Friday, June 05, 2009

Mr. Floppy and Miss Moppy

Our resident bunnies have handled our geographical move well, at least that's what it appears to us thus far.

Properly named, they are; Miss Moppy and Mr. Floppy. Can you guess what influenced these names?

Mr. Floppy

Miss Moppy

Traveling in a vehicle over four hours away with two bunnies who had never traveled beyond the initial pet store drive was an experience for sure. They had to be transported in a separate vehicle than our dogs (think husky dog eats bunny logic), and their resident cages due to their large sizes had been cleaned and packed up onto the moving truck with the rest of our belongings. Both bunnies traveled separately in thick pet styled cardboard boxes we'd purchased from our vet, and their feed and other supplies were on board for the drive.

After arriving at our new home, temporary dog transport kennels were used to place each into, so they too were on board in the vehicle for required transportation to the house. They were unassembled of course as once assembled they were huge compared to the rabbit's sizes.

Since the moving truck was going to be delayed three days, the dog kennel sufficed as temporary holding homes until the bunnies' familiar cages arrived. One of the bunnies never traveled well at all. When you read the rest of this post, maybe you'll guess which one it was.

Since the purchase of our second rabbit proved interesting when the "he" turned out to be a "she" as opposed to the store keeper's announcement, each rabbit resides in their own "Taj Mahal" rabbit cages (had to buy another!), high atop the floor with wheels on the base legs for easy movement.

Weekly maintenance for cage care takes place on Monday mornings, and the entertainment value they offer when bouncing all about during "extended playtimes" outside of their cages individually (remember - they cannot be together!) is a bonus for all present. One of the bunnies' never fails to delight with his ball, bells and other toys. They use their nose and feet to bat things around as if to play catch with themselves, so fun to watch.

Bunnies are an easy animal to own, maintain and care for. Our young daughter has been blessed with the best behaved rabbit and even the store owners were amazed how well "Mr. Floppy" became attached to her. He is gentle and calm with her, but only with her and not anyone else. When the store keeper showed our daughter how to care for her bunny's nails, our daughter had to assist in holding her bunny for the woman because he was calmer. Now our daughter can clip her bunny's nails well when necessary, and without a battle. She loves to cuddle with him (think angora soft fur), carry him close to her chest all off and on daily, and even dress him up in her doll clothes. No matter what she does to the poor little fellow, he will not rebel against her.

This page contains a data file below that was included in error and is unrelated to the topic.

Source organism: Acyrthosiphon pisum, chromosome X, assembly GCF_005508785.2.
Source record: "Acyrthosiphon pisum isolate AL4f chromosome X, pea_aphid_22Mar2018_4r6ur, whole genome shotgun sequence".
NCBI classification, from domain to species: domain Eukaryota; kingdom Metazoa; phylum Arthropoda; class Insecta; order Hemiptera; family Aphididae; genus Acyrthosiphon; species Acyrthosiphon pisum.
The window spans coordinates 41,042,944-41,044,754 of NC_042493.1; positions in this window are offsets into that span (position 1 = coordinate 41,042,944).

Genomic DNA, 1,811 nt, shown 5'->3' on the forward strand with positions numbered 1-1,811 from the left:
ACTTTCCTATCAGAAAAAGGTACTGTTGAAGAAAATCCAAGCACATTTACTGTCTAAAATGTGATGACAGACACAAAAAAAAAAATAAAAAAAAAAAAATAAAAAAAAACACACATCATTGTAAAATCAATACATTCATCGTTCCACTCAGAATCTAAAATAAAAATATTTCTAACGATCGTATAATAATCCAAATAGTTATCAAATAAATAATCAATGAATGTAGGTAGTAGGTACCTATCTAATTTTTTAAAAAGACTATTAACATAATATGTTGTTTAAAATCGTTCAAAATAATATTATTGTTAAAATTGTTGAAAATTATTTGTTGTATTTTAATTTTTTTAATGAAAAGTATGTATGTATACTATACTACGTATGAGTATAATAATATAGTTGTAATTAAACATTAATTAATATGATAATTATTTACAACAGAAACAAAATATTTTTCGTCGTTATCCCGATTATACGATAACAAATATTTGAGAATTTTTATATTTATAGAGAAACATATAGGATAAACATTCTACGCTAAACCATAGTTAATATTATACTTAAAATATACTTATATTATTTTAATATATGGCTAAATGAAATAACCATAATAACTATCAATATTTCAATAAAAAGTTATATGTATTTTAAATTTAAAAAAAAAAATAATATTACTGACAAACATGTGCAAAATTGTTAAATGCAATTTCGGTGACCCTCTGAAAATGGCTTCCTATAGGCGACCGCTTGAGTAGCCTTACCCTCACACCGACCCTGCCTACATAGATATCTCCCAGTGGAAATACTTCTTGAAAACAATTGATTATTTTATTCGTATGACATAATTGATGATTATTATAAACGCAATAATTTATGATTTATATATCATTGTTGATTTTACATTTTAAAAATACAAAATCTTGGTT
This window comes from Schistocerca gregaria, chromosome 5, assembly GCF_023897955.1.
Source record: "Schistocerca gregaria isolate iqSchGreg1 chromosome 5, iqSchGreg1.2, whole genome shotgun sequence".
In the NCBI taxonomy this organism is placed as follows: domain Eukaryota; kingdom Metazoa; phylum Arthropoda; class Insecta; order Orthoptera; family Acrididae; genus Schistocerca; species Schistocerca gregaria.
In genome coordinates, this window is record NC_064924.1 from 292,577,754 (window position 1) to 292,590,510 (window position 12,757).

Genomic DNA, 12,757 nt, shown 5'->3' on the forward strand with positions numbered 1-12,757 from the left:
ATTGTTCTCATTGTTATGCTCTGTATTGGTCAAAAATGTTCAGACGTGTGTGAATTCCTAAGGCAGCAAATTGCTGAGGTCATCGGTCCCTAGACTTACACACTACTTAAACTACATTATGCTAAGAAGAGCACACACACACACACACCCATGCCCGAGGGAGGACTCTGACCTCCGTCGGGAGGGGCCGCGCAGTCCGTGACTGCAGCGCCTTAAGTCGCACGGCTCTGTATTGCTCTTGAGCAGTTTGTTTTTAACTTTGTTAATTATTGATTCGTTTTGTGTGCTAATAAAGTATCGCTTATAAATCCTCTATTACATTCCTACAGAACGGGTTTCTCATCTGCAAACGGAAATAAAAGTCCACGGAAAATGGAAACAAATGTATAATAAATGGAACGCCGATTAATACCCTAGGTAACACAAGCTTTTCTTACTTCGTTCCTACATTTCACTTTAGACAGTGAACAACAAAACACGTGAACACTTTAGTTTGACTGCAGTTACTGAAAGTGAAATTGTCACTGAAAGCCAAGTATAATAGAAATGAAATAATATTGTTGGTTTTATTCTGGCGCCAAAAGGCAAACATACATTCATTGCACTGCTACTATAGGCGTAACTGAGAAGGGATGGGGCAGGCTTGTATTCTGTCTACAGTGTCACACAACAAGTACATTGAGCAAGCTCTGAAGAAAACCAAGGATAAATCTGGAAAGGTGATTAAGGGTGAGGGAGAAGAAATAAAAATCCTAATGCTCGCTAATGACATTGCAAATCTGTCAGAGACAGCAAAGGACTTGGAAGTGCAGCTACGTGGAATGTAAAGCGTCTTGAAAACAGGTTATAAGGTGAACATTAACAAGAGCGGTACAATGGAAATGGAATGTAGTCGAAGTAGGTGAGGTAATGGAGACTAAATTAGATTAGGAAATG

In our former home our daughter took her bunny up to her bedroom, closed the door and allowed him free reign on her hardwood flooring. Did you know bunnies will toilet train themselves, at least this one has done a marvelous job of doing so, therefore I have no objection to it bouncing about occasionally indoors. In this home she has carpet in her bedroom so he is only allowed in to play on the hardwood flooring areas.

Our other bunny - "Miss Moppy" has a character and disposition so opposite to "Mr. Floppy", she is not a favorite or a desired bunny to play with or hold. She scratches, and even bites. She doesn't enjoy being held, at all. She is spooked easily, jiggles and wiggles her way here and there, bounding about like a rabbit with a classic case of ADD. No one considers her a fun pet because she won't allow for bonding of any sort with any of our children. She won't even play with her multitude of toys, exuding almost a PMS type of snotty behavior most days. What to do with her? Silly raskilly rabbit!

Mr. and Miss are not allowed to play together (wink) though
their cages remain side by side for distant chats and visits.

As for other bunny issues; I won't kid you they can smell, rather they and their alfalfa can offer undesirable smells. Though they used to reside in our sweet red barn in our former home, they now reside in our garage. I personally wouldn't recommend them being an indoor pet myself, but as they are both "mini lop" breeds, they can tolerate all sorts of weather, even very cold weather, though we did have heaters blasting in our garage for them this past winter.

The ability to have this new pet bunny experience while living in the east has been a sincere blessing for the children. I assure you every bit of energy, time and effort has been well worth having the pitter patter of bunnies in our midst. And best of all, the children's promise of "doing all of the work" has paid off. We the parents have not had to do any of it, well except for moving them geographically and have to endure them in our vehicle. The after smell was just not very pleasant at all.

Hop along now bunnies, time for your speedy bouncy walks with your kitty leashes on for scooping up protection while lingering in the grassy areas outdoors. Though Mr. McGregor's garden is not located near to us, the coyote, wild turkey, porcupine, skunk and black bear might not appreciate you wandering near to their digs. Oh, and we must watch out for vultures, bald eagle and other assorted birds of prey.

Next up, making a wooden outdoor bunny run (divided in two), the kind with chicken wire fencing around it to protect them as they remain outdoors for the warmer season ahead.